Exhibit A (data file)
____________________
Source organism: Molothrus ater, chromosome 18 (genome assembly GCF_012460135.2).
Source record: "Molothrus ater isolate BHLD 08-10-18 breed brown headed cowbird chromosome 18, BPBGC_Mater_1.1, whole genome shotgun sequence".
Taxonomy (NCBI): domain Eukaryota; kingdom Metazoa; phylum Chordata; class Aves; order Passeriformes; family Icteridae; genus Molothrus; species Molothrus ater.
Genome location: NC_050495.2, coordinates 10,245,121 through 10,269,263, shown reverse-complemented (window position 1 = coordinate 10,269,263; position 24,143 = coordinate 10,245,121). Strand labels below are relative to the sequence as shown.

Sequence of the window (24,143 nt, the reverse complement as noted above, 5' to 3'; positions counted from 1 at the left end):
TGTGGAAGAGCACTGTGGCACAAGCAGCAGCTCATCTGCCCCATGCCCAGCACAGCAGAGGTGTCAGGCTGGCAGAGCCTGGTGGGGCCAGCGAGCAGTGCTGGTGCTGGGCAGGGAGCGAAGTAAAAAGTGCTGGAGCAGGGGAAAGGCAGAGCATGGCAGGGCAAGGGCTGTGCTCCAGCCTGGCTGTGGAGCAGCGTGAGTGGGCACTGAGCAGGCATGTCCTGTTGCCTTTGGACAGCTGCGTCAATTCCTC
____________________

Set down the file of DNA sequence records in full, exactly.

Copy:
Source organism: Molothrus ater, chromosome 18 (genome assembly GCF_012460135.2).
Source record: "Molothrus ater isolate BHLD 08-10-18 breed brown headed cowbird chromosome 18, BPBGC_Mater_1.1, whole genome shotgun sequence".
Taxonomy (NCBI): domain Eukaryota; kingdom Metazoa; phylum Chordata; class Aves; order Passeriformes; family Icteridae; genus Molothrus; species Molothrus ater.
Genome location: NC_050495.2, coordinates 10,245,121 through 10,269,263, shown reverse-complemented (window position 1 = coordinate 10,269,263; position 24,143 = coordinate 10,245,121). Strand labels below are relative to the sequence as shown.

Sequence of the window (24,143 nt, the reverse complement as noted above, 5' to 3'; positions counted from 1 at the left end):
TGTGGAAGAGCACTGTGGCACAAGCAGCAGCTCATCTGCCCCATGCCCAGCACAGCAGAGGTGTCAGGCTGGCAGAGCCTGGTGGGGCCAGCGAGCAGTGCTGGTGCTGGGCAGGGAGCGAAGTAAAAAGTGCTGGAGCAGGGGAAAGGCAGAGCATGGCAGGGCAAGGGCTGTGCTCCAGCCTGGCTGTGGAGCAGCGTGAGTGGGCACTGAGCAGGCATGTCCTGTTGCCTTTGGACAGCTGCGTCAATTCCTC